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Delayed Indian Solar Projects May Lose Contracts, Official Says

According to reports, two of India’s first solar projects under a state program offering favorable tariffs to build 20,000 megawatts of capacity suffered delays, a ministry official said, adding developers may lose contracts if deadlines are missed.

“Two of the projects are behind schedule,” said Tarun Kapoor, who is responsible for overseeing the program as joint secretary at the Ministry of New and Renewable Energy.

Entegra Ltd. (EIL), whose majority shareholder is MW Corp Pvt., hasn’t yet begun building a 10-megawatt solar-thermal plant in Rajasthan, Kapoor said in an interview in New Delhi yesterday.

Enterprise Business Solutions was also given a two-month extension after being fined for missing an October deadline to build a 5-megawatt photovoltaic plant in Punjab, he said, adding that construction at the site has since begun.

Entegra Chairman Mukul S. Kasliwal said the company faced problems raising financing for its 2 billion rupee ($38 million) development because of “unreasonable” government restrictions on using a so-called special-purpose vehicle for the project. The company expects to resolve the issue and complete the plant by its 2013 deadline, he said, declining to give a timetable.

“We haven’t started because we’re not going to do something that doesn’t make sense financially,” Kasliwal said in a phone interview today. “Had we been allowed to function as an SPV, then we would’ve finished financing long ago.”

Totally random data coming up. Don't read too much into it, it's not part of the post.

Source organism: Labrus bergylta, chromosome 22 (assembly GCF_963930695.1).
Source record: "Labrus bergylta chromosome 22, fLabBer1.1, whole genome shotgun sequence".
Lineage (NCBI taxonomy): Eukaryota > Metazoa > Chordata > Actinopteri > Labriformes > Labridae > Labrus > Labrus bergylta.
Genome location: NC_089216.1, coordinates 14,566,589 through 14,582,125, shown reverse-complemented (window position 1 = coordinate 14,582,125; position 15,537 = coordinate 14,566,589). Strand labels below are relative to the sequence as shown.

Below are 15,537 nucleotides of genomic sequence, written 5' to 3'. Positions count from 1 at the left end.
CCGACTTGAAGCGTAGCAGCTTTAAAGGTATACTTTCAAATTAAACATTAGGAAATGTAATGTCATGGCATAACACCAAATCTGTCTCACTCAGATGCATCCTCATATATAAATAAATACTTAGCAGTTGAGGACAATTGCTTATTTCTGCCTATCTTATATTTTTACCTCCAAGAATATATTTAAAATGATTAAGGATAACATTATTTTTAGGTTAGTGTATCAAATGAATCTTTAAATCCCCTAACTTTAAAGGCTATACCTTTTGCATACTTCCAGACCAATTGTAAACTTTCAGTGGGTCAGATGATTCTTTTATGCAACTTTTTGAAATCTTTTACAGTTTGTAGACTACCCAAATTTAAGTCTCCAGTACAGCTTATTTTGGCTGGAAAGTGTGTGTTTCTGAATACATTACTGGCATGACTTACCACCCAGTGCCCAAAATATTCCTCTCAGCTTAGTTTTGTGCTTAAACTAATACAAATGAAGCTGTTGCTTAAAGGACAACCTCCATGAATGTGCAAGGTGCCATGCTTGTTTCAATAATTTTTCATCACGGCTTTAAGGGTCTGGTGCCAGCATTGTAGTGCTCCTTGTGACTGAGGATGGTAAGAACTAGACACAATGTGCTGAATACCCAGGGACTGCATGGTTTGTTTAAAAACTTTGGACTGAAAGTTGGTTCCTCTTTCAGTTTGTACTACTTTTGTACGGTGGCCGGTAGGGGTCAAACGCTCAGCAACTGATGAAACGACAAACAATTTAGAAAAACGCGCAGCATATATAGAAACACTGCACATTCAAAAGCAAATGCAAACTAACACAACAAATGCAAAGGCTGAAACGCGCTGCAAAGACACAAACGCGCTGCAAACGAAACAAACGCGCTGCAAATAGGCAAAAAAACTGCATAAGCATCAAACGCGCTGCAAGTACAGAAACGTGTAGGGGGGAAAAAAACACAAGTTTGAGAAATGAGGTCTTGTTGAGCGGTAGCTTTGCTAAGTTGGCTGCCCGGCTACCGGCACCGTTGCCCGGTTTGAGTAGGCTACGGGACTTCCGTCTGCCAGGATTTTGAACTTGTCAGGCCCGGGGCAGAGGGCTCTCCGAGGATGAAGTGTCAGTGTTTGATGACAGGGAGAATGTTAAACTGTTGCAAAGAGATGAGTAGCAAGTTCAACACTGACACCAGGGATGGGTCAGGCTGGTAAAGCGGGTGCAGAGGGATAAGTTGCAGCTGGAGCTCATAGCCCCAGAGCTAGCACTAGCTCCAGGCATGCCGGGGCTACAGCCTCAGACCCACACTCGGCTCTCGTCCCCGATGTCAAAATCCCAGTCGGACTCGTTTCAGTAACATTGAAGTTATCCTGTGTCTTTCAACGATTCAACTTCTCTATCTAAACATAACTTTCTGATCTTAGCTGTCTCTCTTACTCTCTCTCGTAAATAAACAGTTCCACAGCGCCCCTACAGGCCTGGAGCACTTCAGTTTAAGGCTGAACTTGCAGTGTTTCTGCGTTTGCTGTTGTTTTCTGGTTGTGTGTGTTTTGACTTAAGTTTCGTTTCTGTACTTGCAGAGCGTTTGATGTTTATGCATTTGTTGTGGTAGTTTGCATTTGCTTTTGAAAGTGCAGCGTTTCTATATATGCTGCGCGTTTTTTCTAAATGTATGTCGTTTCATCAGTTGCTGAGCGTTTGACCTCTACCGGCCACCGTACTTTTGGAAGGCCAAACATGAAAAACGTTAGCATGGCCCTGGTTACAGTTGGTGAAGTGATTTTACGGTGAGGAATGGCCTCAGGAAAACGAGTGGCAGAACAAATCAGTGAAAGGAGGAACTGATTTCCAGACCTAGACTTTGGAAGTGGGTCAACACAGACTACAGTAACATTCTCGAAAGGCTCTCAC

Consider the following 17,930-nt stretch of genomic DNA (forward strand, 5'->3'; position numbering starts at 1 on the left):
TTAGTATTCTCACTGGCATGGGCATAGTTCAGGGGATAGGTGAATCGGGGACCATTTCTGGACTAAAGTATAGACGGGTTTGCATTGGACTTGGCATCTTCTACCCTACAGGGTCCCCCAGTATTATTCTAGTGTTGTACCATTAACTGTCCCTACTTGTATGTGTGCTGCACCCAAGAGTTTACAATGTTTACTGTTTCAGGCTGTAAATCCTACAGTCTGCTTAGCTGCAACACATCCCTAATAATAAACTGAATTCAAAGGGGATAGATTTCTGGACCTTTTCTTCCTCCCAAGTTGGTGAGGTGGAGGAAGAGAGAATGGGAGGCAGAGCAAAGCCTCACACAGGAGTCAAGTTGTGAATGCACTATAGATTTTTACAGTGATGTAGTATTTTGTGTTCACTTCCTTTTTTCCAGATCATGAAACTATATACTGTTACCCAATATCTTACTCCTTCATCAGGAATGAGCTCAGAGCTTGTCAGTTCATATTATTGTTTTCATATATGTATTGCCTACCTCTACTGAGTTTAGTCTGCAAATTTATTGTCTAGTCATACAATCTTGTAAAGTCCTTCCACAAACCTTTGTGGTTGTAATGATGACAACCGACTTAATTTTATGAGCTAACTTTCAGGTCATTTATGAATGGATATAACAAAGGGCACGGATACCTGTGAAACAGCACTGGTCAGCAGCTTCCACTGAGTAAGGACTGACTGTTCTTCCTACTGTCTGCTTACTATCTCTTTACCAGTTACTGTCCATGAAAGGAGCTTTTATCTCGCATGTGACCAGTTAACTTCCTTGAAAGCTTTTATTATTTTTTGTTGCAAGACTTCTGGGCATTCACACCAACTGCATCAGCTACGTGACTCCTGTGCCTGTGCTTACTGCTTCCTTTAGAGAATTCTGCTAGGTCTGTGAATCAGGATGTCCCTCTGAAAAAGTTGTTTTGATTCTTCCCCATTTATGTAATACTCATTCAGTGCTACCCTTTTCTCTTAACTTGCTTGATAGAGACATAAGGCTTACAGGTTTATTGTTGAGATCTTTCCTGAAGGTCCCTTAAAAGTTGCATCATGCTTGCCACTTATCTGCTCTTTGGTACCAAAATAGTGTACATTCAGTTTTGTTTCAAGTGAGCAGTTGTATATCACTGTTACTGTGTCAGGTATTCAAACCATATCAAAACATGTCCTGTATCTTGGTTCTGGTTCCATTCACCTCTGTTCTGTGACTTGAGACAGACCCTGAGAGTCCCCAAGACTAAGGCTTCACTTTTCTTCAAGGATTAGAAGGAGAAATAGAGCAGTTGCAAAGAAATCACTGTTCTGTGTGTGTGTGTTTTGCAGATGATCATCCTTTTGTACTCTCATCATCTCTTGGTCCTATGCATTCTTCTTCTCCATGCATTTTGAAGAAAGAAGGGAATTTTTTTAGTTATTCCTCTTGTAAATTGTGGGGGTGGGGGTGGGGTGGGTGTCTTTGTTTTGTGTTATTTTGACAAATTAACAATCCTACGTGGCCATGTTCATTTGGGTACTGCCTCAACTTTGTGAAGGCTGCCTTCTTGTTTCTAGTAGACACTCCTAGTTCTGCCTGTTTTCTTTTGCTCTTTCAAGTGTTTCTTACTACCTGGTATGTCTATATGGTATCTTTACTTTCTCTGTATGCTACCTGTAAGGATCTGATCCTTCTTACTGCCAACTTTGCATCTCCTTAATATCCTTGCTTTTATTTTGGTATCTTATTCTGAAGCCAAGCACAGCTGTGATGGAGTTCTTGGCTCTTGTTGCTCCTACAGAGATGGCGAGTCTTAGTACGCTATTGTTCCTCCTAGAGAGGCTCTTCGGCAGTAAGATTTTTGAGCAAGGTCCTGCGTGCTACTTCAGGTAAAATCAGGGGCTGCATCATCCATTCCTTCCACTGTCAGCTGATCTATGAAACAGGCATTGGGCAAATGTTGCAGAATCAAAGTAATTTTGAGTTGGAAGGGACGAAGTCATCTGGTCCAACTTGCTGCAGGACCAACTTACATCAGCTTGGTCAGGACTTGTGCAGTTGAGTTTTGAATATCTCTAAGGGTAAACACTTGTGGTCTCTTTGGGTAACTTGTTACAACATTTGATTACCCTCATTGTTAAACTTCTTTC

The bar on the vehicles, which allow companies to isolate risks from funding large projects, means Entegra is limited to raising smaller loans backed by its balance sheet, he said.

The company, which at the same time is building a 400- megawatt hydropower plant in Madhya Pradesh state, has already invested 100 million rupees in the solar project and is in talks over alternative funding, Kasliwal said, declining to elaborate.

Neither Kapoor nor A.K. Maggu, general manager of state-run power trader NTPC Vidyut Vyapar Nigam Ltd., was able to provide contact details for Enterprise Business Solutions. The trader signed power contracts with the developers. Bloomberg was unable to find a website or contact for EBS in an Internet search.

Both projects are part of the “migration” program to build a first round of plants under the national Solar Mission and boost solar capacity by the equivalent of about 18 nuclear power plants by 2022. Under the migration plan, projects get deals to sell power for as much as 17.91 rupees a kilowatt-hour. That’s about four times the average wholesale fee for coal power and above the average 12.16 rupees for more than 600 megawatts of projects awarded in India’s first solar auction last year.

Developers will lose their preferential tariffs if they fail to complete their projects on time, Kapoor said.

The central government plans to award more solar permits next year to meet its target of adding at least 3,000 megawatts of capacity in the five years from 2013, he said. Officials at the finance, power and renewable energy ministries are in talks over how much capacity should be auctioned in 2012, Kapoor said. “In a few months, we should have a clear picture,” he said.

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